As we near the end of Barack Obama’s presidency, another tenure is also coming to a close. After eight years, Americans will be saying goodbye to our self-described “mom in chief.”
Michelle Obama’s journey to the city White House began just as the oldest millennial women were entering adulthood. Initially, she was a reluctant public figure—confounding in a world where the unmitigated desire to be seen had just seen the birth of reality television in the previous presidency and was then witnessing the dawn of an explosion in social media—and unlike other first ladies, she neither concealed nor apologized for her reluctance. Yet she did not hide from public view behind the walls of the White House, she opened its doors, danced on the lawn, and declared it “the people’s house.”
She has become an icon whose personal integrity commands a degree of reverence rarely afforded to anyone in the public eye. She remained above the fray even during a nasty election season that seemed to dishearten and disillusion winners and losers alike, not by ignoring the ugliness, but by bypassing the drama and addressing the problems.
Her exhortation during the Democratic National Convention “when they go low, we go high” resonated because it was delivered by someone who has modeled it. She gave an eloquent and impassioned rebuke to Donald Trump’s comments about sexually assaulting women without ever even mentioning him by name.
She is not just a role model for the women who have grown up watching her, she has redefined the category. In Hillary, we had a First Lady who was as educated and ambitious as her husband, but in Michelle, we’ve had a First Lady who has insisted that should be the norm. That conviction is reflected in her initiative to give girls around the world access to education, and in the candid way she has addressed the mental barriers that keep women from reaching their potential. In a conversation with Oprah Winfrey at the United States of Women Summit, she said that she told her daughters and mentees that:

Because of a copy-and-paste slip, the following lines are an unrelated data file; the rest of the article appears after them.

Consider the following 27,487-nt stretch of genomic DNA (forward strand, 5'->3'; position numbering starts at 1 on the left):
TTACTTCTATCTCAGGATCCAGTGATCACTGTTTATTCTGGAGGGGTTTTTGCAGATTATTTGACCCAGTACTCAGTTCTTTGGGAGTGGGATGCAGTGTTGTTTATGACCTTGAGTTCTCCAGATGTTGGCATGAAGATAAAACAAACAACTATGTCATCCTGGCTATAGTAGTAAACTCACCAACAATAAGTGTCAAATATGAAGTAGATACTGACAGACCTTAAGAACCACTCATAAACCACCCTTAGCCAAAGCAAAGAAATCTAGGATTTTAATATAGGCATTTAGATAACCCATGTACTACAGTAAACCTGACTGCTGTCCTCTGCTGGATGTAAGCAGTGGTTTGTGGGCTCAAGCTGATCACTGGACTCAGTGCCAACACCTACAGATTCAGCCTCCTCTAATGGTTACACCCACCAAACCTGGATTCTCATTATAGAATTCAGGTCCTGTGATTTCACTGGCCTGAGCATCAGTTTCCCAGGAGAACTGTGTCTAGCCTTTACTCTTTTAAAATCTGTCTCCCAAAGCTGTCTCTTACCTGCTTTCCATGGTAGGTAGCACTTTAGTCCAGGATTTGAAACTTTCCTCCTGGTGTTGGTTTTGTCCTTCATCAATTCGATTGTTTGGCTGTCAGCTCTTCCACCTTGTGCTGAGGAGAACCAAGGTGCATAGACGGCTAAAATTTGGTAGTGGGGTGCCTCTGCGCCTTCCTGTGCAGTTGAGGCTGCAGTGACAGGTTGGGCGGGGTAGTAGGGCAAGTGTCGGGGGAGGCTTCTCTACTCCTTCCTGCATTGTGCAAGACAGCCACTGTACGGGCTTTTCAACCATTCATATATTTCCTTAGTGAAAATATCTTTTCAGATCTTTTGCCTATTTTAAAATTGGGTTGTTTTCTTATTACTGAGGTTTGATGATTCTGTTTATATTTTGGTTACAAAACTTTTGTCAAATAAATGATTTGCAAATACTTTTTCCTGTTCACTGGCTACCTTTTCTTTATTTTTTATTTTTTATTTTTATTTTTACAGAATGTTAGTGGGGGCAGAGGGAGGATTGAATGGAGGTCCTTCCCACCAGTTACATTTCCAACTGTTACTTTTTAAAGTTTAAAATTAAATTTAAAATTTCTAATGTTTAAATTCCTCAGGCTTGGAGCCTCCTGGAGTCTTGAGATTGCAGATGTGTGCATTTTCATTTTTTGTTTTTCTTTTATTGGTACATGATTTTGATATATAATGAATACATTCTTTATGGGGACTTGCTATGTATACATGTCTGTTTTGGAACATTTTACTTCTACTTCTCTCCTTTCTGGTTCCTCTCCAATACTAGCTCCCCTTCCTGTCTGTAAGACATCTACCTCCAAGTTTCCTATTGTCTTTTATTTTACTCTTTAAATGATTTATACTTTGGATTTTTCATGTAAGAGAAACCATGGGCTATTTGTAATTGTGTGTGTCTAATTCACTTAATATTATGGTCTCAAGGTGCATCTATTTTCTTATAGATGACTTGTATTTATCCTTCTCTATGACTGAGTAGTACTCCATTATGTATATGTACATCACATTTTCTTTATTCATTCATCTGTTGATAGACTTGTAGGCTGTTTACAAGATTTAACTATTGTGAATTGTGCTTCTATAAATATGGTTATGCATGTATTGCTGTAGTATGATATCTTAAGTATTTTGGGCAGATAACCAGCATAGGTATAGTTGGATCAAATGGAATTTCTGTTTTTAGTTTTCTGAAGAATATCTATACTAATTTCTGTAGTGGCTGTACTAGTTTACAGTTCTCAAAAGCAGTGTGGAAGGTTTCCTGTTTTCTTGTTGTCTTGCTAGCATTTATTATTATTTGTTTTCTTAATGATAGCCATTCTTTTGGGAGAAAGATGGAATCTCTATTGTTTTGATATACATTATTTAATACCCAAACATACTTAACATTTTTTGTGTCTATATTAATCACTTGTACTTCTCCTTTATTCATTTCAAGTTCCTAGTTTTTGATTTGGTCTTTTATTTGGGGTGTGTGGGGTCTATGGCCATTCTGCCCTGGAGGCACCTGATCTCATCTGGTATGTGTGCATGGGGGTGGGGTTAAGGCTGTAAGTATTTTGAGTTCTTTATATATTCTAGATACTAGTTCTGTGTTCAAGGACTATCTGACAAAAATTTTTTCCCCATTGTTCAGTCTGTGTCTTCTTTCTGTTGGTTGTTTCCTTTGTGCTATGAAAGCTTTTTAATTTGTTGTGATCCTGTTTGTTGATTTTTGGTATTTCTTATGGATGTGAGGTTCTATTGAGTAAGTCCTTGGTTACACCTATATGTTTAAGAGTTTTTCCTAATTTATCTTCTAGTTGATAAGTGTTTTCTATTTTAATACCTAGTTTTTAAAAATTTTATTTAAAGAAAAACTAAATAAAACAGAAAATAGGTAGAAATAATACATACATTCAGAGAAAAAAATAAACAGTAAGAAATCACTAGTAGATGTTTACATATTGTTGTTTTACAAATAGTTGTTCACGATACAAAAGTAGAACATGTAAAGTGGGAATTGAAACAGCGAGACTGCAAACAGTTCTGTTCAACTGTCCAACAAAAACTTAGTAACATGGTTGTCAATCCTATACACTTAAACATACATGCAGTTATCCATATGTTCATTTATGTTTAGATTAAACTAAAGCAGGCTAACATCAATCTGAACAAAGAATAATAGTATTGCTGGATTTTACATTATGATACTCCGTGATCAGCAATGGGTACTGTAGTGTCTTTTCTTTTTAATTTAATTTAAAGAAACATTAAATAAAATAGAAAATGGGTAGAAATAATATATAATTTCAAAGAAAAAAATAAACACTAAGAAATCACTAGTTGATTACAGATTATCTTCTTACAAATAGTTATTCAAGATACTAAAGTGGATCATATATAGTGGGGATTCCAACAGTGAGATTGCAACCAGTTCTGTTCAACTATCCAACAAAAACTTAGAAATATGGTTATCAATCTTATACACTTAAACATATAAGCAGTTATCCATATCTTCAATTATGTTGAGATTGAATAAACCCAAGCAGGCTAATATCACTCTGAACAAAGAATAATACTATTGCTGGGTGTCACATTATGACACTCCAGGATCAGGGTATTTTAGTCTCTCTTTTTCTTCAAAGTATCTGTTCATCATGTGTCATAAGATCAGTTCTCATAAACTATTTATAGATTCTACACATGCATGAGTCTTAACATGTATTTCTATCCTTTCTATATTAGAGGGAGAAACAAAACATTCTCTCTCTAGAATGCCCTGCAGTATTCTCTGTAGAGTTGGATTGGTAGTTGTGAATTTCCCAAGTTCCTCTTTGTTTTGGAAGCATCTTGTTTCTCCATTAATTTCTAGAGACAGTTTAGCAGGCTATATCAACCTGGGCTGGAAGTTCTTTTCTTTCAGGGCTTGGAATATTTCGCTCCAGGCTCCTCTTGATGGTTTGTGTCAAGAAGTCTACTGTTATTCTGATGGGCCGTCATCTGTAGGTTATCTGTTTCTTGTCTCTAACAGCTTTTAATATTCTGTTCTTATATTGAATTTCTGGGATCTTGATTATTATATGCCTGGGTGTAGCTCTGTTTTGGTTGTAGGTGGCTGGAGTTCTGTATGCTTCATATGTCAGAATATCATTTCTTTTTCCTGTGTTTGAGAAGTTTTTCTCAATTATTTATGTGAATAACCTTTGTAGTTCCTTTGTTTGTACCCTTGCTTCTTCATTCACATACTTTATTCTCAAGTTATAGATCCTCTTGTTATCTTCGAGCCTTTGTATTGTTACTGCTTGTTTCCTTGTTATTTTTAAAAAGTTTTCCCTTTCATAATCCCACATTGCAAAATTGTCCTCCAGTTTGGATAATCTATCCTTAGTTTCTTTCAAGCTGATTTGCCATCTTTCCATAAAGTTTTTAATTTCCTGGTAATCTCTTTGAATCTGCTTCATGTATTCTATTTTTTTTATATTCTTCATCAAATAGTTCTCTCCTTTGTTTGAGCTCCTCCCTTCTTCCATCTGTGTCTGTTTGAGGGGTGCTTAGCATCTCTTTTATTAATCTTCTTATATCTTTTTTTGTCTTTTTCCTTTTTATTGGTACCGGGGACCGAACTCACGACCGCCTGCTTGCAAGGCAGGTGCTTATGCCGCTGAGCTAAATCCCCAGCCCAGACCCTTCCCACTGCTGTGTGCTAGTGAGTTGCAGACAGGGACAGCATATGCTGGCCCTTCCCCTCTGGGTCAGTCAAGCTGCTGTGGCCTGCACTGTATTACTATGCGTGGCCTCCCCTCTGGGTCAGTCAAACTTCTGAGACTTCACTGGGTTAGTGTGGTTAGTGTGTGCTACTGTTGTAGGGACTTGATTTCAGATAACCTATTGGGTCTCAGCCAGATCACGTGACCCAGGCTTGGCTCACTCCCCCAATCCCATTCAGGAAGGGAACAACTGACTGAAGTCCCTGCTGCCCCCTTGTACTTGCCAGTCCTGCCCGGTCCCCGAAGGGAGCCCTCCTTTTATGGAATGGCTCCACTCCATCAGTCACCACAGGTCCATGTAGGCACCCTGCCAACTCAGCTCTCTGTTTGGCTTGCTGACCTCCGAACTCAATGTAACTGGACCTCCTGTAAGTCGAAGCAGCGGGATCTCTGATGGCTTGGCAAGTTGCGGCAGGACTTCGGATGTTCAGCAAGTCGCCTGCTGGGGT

“Our first job in life as women, I think, is to get to know ourselves. And I think a lot of times we don’t do that. We spend our time pleasing, satisfying, looking out into the world to define who we are—listening to the messages, the images, the limited definitions that people have of who we are.”
When Winfrey asked her in the same conversation what men could do, Obama unmincingly replied, “Be better.”
She has spoken openly about the challenges of being the nation’s first African American First Lady and poignantly about the duality of modern womanhood, being perhaps the first First Lady to talk about what it means to be a woman in a way that didn’t seem to pander to anyone’s ideal. She has continually talked about the importance of knowing your worth as a woman and has refused to pay lip service to the miserable rhetoric of the dutiful self-sacrificing woman who always puts herself last.
She has been able to say what no one else in politics can say, whether it be a rejoinder of the political climate or simply a frank appraisal of her own life, because of her uncompromising authenticity. She doesn’t speak to score points, she speaks because she has a point.
On Friday, Michelle Obama delivered her last address in her capacity as First Lady during the National School Counselor of the Year Event, which she began in 2015. Her emotional goodbye reflected the good humor and frankness that make her so uniquely relatable and real. She used the opportunity to urge young people, as she so often has, to work hard, to believe in their own value, and to add their voices to the national conversation. When Michelle says these types of things, you get the sense that she is speaking straight out of her own playbook, and that if you follow her advice, you just might get to reach the heights that she has.
Michelle Obama is leaving the White House just as the youngest millennial women are entering high school. May they never know a world without women like her to look up to.
This column is informed by the belief that an honest and brave conversation about what it means to be a woman is vital to understanding what it means to be a human. Its scope is temporal but its ambition is to discern the essential. Above all, it seeks to connect Milk readers to each other and the world around them. Email Jennimaria with corrections, questions, comments, and suggestions at email@example.com.